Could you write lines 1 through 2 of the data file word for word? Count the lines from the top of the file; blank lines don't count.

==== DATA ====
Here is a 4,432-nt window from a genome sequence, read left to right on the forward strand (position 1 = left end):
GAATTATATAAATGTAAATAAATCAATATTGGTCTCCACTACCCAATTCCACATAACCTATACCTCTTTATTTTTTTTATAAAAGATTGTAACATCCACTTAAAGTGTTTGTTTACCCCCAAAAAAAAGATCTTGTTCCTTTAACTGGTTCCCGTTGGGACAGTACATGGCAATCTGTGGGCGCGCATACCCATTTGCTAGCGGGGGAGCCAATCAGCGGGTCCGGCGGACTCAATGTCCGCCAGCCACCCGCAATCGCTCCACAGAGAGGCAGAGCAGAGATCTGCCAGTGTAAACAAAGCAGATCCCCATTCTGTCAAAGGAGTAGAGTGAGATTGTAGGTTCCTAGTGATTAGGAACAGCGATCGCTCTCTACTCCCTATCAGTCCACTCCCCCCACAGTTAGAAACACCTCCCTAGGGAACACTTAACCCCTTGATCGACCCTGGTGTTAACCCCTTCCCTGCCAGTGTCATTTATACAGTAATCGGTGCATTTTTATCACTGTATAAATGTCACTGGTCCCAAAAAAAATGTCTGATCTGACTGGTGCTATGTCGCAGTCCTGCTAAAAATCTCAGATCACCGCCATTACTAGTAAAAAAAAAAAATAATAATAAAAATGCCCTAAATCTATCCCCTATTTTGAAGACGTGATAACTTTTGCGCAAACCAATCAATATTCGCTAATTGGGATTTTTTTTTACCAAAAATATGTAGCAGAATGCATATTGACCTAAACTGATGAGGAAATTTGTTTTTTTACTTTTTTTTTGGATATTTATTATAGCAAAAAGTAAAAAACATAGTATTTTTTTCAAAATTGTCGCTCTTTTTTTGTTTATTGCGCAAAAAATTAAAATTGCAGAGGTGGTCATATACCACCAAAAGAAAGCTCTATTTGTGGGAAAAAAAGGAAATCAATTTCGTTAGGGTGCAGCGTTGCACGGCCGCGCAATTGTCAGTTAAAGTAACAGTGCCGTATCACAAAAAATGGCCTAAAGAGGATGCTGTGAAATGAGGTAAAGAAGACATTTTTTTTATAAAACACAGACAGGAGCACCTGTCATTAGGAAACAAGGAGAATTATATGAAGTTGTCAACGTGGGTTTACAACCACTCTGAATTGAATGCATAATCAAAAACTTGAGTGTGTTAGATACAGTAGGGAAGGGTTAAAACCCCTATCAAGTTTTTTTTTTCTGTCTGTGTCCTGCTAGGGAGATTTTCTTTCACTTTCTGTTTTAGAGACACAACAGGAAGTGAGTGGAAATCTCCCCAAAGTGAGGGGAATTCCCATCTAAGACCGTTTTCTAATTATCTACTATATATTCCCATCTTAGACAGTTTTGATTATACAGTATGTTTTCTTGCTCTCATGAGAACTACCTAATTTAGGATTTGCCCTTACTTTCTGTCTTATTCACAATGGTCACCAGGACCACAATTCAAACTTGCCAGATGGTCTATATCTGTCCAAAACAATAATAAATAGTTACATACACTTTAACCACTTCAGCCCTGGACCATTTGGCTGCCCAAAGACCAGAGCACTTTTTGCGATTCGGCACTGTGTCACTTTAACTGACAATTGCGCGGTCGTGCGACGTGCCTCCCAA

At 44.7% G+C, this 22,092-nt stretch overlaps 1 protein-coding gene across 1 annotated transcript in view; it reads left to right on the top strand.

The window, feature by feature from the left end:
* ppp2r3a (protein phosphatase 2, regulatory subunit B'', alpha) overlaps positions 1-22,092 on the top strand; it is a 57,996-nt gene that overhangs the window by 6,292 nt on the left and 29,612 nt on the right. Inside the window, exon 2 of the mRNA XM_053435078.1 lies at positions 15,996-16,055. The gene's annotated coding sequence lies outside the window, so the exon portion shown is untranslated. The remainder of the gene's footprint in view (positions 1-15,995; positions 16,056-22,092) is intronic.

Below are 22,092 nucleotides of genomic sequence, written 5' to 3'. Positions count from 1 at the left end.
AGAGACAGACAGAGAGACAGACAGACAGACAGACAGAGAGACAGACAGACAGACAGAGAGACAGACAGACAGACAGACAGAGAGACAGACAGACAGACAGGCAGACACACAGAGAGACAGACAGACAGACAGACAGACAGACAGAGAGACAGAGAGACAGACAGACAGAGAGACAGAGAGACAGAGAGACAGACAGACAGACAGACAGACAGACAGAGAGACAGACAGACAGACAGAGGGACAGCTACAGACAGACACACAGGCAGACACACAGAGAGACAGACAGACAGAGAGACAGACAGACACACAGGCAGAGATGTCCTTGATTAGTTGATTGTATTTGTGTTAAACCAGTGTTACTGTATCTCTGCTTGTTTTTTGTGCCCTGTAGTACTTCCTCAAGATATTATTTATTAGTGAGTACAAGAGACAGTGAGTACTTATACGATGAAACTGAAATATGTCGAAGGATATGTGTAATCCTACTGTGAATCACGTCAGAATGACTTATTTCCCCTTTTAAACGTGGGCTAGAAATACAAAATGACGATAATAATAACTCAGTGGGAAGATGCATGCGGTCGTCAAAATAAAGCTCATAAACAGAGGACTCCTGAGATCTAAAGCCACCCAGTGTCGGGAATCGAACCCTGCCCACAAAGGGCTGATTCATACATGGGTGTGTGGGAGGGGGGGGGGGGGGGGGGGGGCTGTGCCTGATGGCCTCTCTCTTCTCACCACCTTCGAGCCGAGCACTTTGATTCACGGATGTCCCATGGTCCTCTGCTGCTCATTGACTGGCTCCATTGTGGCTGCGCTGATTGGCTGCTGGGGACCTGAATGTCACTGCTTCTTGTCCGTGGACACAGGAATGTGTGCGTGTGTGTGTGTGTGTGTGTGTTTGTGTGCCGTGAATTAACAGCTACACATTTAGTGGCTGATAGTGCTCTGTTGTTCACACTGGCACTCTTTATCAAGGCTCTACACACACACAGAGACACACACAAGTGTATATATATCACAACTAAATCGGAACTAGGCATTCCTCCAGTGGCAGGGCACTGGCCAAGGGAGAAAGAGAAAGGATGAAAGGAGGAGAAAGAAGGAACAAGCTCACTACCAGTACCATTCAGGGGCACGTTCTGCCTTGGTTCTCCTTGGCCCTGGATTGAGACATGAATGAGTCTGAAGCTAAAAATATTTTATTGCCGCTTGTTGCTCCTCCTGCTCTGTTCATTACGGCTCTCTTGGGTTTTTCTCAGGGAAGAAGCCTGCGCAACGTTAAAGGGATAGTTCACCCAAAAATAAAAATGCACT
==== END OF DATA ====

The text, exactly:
Here is a 4,432-nt window from a genome sequence, read left to right on the forward strand (position 1 = left end):
GAATTATATAAATGTAAATAAATCAATATTGGTCTCCACTACCCAATTCCACATAACCTATACCTCTTTATTTTTTTTATAAAAGATTGTAACATCCACTTAAAGTGTTTGTTTACCCCCAAAAAAAAGATCTTGTTCCTTTAACTGGTTCCCGTTGGGACAGTACATGGCAATCTGTGGGCGCGCATACCCATTTGCTAGCGGGGGAGCCAATCAGCGGGTCCGGCGGACTCAATGTCCGCCAGCCACCCGCAATCGCTCCACAGAGAGGCAGAGCAGAGATCTGCCAGTGTAAACAAAGCAGATCCCCATTCTGTCAAAGGAGTAGAGTGAGATTGTAGGTTCCTAGTGATTAGGAACAGCGATCGCTCTCTACTCCCTATCAGTCCACTCCCCCCACAGTTAGAAACACCTCCCTAGGGAACACTTAACCCCTTGATCGACCCTGGTGTTAACCCCTTCCCTGCCAGTGTCATTTATACAGTAATCGGTGCATTTTTATCACTGTATAAATGTCACTGGTCCCAAAAAAAATGTCTGATCTGACTGGTGCTATGTCGCAGTCCTGCTAAAAATCTCAGATCACCGCCATTACTAGTAAAAAAAAAAAATAATAATAAAAATGCCCTAAATCTATCCCCTATTTTGAAGACGTGATAACTTTTGCGCAAACCAATCAATATTCGCTAATTGGGATTTTTTTTTACCAAAAATATGTAGCAGAATGCATATTGACCTAAACTGATGAGGAAATTTGTTTTTTTACTTTTTTTTTGGATATTTATTATAGCAAAAAGTAAAAAACATAGTATTTTTTTCAAAATTGTCGCTCTTTTTTTGTTTATTGCGCAAAAAATTAAAATTGCAGAGGTGGTCATATACCACCAAAAGAAAGCTCTATTTGTGGGAAAAAAAGGAAATCAATTTCGTTAGGGTGCAGCGTTGCACGGCCGCGCAATTGTCAGTTAAAGTAACAGTGCCGTATCACAAAAAATGGCCTAAAGAGGATGCTGTGAAATGAGGTAAAGAAGACATTTTTTTTATAAAACACAGACAGGAGCACCTGTCATTAGGAAACAAGGAGAATTATATGAAGTTGTCAACGTGGGTTTACAACCACTCTGAATTGAATGCATAATCAAAAACTTGAGTGTGTTAGATACAGTAGGGAAGGGTTAAAACCCCTATCAAGTTTTTTTTTTCTGTCTGTGTCCTGCTAGGGAGATTTTCTTTCACTTTCTGTTTTAGAGACACAACAGGAAGTGAGTGGAAATCTCCCCAAAGTGAGGGGAATTCCCATCTAAGACCGTTTTCTAATTATCTACTATATATTCCCATCTTAGACAGTTTTGATTATACAGTATGTTTTCTTGCTCTCATGAGAACTACCTAATTTAGGATTTGCCCTTACTTTCTGTCTTATTCACAATGGTCACCAGGACCACAATTCAAACTTGCCAGATGGTCTATATCTGTCCAAAACAATAATAAATAGTTACATACACTTTAACCACTTCAGCCCTGGACCATTTGGCTGCCCAAAGACCAGAGCACTTTTTGCGATTCGGCACTGTGTCACTTTAACTGACAATTGCGCGGTCGTGCGACGTGCCTCCCAA